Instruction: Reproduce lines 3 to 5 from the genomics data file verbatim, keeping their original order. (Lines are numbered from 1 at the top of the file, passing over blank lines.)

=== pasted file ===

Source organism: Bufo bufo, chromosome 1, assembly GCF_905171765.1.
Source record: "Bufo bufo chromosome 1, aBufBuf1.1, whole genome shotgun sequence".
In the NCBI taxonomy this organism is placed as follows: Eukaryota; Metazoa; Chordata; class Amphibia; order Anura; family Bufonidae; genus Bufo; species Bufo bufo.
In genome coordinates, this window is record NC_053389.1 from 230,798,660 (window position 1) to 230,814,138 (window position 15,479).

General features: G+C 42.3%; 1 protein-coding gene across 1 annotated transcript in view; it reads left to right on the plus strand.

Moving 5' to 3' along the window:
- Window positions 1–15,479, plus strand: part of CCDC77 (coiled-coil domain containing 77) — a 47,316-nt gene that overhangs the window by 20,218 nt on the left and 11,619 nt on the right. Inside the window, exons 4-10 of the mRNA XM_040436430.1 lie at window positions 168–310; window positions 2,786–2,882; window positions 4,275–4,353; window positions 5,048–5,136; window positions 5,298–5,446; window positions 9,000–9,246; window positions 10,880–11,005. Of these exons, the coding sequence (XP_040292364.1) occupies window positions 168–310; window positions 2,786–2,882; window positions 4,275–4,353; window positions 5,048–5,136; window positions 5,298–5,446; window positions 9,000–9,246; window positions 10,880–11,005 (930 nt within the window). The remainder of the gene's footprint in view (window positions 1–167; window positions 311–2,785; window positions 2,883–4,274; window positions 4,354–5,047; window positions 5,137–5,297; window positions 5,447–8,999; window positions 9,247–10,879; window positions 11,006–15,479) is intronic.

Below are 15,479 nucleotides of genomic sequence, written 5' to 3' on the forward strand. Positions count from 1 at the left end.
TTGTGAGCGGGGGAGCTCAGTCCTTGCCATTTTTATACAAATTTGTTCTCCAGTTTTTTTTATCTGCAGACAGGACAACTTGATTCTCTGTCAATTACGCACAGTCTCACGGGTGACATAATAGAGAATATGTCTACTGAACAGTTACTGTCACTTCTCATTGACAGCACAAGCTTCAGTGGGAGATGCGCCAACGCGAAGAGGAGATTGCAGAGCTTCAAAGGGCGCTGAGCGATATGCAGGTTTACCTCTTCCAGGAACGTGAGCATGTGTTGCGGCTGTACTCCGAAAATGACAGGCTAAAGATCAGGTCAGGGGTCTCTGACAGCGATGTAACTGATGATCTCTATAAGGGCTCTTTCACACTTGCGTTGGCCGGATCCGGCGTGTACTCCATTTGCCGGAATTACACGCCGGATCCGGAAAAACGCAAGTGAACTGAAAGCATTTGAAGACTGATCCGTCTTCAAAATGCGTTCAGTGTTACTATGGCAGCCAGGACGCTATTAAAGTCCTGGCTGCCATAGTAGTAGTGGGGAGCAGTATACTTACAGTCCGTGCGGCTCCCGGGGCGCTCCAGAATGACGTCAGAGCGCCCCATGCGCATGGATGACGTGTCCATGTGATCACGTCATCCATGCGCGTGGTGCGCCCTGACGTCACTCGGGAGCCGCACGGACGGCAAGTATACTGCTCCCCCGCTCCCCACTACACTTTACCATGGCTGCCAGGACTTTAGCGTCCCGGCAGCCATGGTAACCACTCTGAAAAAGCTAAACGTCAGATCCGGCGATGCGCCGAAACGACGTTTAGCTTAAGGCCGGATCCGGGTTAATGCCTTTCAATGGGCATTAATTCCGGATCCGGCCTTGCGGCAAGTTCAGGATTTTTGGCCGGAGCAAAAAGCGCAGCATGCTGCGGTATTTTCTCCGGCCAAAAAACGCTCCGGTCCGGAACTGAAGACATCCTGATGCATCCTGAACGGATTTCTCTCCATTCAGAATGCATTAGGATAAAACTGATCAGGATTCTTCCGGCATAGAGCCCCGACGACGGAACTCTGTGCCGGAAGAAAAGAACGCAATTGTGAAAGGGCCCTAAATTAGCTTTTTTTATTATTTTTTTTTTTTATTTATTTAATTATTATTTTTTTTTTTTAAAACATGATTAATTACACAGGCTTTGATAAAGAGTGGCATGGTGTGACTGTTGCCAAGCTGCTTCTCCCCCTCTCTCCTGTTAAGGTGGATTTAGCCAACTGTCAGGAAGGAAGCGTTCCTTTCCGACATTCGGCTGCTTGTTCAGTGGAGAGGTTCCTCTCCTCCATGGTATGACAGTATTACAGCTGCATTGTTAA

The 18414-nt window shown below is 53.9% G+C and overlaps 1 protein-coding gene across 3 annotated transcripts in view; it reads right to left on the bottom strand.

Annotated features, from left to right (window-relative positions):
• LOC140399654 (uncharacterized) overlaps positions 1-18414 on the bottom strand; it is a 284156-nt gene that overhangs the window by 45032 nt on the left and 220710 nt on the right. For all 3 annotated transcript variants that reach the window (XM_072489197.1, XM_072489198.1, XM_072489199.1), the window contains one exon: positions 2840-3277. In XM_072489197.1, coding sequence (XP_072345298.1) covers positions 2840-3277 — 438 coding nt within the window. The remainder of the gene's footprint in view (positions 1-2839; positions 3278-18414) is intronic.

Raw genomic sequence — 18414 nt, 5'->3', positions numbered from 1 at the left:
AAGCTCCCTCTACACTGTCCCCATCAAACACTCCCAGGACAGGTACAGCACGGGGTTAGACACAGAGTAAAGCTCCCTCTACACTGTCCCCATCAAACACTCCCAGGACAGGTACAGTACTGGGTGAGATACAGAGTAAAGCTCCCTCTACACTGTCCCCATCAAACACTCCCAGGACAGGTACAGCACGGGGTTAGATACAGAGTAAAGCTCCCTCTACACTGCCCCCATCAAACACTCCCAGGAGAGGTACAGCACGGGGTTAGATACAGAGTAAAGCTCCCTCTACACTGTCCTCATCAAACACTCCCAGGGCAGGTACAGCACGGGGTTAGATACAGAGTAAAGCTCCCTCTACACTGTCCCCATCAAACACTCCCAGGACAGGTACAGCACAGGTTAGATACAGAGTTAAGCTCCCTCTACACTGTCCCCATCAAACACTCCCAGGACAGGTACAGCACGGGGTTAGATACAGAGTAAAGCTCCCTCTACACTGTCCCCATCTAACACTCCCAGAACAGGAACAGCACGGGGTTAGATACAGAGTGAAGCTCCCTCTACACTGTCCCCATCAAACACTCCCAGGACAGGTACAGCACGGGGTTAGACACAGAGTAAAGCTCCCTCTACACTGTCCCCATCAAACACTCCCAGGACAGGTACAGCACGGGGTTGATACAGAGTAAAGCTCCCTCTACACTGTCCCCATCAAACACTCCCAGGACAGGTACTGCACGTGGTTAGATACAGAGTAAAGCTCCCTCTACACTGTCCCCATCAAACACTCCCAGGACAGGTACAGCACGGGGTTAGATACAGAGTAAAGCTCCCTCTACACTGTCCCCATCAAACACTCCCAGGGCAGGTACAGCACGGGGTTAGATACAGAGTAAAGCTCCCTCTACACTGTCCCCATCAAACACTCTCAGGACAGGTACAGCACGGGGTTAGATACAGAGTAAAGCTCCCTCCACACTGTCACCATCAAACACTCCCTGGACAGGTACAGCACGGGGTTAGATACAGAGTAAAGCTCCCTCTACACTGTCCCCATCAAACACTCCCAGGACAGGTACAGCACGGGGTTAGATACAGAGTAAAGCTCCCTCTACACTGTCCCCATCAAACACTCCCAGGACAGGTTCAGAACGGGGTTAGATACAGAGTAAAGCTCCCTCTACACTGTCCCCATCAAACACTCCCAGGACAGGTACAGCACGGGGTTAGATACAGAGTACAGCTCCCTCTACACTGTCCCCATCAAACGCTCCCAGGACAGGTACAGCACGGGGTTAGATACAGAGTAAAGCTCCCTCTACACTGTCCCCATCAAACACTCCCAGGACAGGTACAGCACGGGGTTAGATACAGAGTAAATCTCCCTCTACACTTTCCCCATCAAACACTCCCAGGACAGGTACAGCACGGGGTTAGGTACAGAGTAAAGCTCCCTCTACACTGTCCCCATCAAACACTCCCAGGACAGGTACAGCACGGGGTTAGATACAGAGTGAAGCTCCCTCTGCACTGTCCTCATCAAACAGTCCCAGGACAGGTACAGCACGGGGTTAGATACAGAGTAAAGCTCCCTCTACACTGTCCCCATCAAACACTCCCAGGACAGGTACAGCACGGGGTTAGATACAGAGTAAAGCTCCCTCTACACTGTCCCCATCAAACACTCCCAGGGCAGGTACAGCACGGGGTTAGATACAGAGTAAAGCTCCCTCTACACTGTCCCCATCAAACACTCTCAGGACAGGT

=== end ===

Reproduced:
In the NCBI taxonomy this organism is placed as follows: Eukaryota; Metazoa; Chordata; class Amphibia; order Anura; family Bufonidae; genus Bufo; species Bufo bufo.
In genome coordinates, this window is record NC_053389.1 from 230,798,660 (window position 1) to 230,814,138 (window position 15,479).

General features: G+C 42.3%; 1 protein-coding gene across 1 annotated transcript in view; it reads left to right on the plus strand.